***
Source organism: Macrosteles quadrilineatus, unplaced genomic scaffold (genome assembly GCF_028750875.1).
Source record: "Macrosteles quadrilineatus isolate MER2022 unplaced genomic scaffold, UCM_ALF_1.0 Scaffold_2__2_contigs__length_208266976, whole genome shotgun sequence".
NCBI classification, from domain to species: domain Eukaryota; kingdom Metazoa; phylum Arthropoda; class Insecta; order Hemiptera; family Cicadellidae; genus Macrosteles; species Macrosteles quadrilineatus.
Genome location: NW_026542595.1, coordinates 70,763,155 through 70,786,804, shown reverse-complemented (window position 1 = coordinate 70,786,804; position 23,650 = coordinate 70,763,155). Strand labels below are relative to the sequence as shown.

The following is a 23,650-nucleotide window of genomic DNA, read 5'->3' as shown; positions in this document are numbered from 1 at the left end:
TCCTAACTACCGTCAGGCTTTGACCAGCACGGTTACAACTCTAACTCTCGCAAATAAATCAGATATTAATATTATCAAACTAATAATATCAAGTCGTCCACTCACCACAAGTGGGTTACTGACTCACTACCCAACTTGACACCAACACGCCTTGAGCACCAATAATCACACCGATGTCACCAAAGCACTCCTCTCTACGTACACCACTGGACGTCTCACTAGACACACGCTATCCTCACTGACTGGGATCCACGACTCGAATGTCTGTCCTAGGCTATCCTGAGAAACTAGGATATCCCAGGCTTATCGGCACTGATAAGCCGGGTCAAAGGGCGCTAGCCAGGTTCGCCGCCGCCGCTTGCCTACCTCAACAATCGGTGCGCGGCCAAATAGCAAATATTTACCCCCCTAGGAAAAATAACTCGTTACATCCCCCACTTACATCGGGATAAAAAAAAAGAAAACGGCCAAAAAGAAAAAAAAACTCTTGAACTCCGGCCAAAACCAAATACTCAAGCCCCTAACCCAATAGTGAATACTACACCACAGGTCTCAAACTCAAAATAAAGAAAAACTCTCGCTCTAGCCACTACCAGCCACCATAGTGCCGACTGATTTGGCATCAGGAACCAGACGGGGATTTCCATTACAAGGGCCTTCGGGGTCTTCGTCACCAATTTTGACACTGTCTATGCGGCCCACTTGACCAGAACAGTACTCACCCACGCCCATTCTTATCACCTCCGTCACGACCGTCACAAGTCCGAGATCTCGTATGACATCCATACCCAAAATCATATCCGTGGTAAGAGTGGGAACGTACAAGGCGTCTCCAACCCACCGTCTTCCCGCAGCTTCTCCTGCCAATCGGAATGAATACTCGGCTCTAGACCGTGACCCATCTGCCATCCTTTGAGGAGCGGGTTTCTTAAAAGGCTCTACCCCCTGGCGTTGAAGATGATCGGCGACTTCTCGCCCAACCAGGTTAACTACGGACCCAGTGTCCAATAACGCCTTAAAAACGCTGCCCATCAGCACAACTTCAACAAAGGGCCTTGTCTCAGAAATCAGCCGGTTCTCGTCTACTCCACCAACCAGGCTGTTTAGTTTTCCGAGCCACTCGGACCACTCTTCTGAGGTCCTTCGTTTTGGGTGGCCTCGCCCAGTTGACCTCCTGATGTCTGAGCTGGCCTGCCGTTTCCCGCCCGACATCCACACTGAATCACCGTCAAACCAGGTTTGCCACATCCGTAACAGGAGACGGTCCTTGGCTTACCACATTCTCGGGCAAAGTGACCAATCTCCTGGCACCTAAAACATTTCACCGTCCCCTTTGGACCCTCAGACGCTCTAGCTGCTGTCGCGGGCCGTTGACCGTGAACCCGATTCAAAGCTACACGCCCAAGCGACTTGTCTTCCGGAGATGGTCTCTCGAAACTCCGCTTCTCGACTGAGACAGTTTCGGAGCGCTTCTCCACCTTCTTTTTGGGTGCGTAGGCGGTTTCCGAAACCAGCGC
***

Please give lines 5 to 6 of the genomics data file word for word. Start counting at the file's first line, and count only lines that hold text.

The following is a 23,650-nucleotide window of genomic DNA, read 5'->3' as shown; positions in this document are numbered from 1 at the left end:
TCCTAACTACCGTCAGGCTTTGACCAGCACGGTTACAACTCTAACTCTCGCAAATAAATCAGATATTAATATTATCAAACTAATAATATCAAGTCGTCCACTCACCACAAGTGGGTTACTGACTCACTACCCAACTTGACACCAACACGCCTTGAGCACCAATAATCACACCGATGTCACCAAAGCACTCCTCTCTACGTACACCACTGGACGTCTCACTAGACACACGCTATCCTCACTGACTGGGATCCACGACTCGAATGTCTGTCCTAGGCTATCCTGAGAAACTAGGATATCCCAGGCTTATCGGCACTGATAAGCCGGGTCAAAGGGCGCTAGCCAGGTTCGCCGCCGCCGCTTGCCTACCTCAACAATCGGTGCGCGGCCAAATAGCAAATATTTACCCCCCTAGGAAAAATAACTCGTTACATCCCCCACTTACATCGGGATAAAAAAAAAGAAAACGGCCAAAAAGAAAAAAAAACTCTTGAACTCCGGCCAAAACCAAATACTCAAGCCCCTAACCCAATAGTGAATACTACACCACAGGTCTCAAACTCAAAATAAAGAAAAACTCTCGCTCTAGCCACTACCAGCCACCATAGTGCCGACTGATTTGGCATCAGGAACCAGACGGGGATTTCCATTACAAGGGCCTTCGGGGTCTTCGTCACCAATTTTGACACTGTCTATGCGGCCCACTTGACCAGAACAGTACTCACCCACGCCCATTCTTATCACCTCCGTCACGACCGTCACAAGTCCGAGATCTCGTATGACATCCATACCCAAAATCATATCCGTGGTAAGAGTGGGAACGTACAAGGCGTCTCCAACCCACCGTCTTCCCGCAGCTTCTCCTGCCAATCGGAATGAATACTCGGCTCTAGACCGTGACCCATCTGCCATCCTTTGAGGAGCGGGTTTCTTAAAAGGCTCTACCCCCTGGCGTTGAAGATGATCGGCGACTTCTCGCCCAACCAGGTTAACTACGGACCCAGTGTCCAATAACGCCTTAAAAACGCTGCCCATCAGCACAACTTCAACAAAGGGCCTTGTCTCAGAAATCAGCCGGTTCTCGTCTACTCCACCAACCAGGCTGTTTAGTTTTCCGAGCCACTCGGACCACTCTTCTGAGGTCCTTCGTTTTGGGTGGCCTCGCCCAGTTGACCTCCTGATGTCTGAGCTGGCCTGCCGTTTCCCGCCCGACATCCACACTGAATCACCGTCAAACCAGGTTTGCCACATCCGTAACAGGAGACGGTCCTTGGCTTACCACATTCTCGGGCAAAGTGACCAATCTCCTGGCACCTAAAACATTTCACCGTCCCCTTTGGACCCTCAGACGCTCTAGCTGCTGTCGCGGGCCGTTGACCGTGAACCCGATTCAAAGCTACACGCCCAAGCGACTTGTCTTCCGGAGATGGTCTCTCGAAACTCCGCTTCTCGACTGAGACAGTTTCGGAGCGCTTCTCCACCTTCTTTTTGGGTGCGTAGGCGGTTTCCGAAACCAGCGC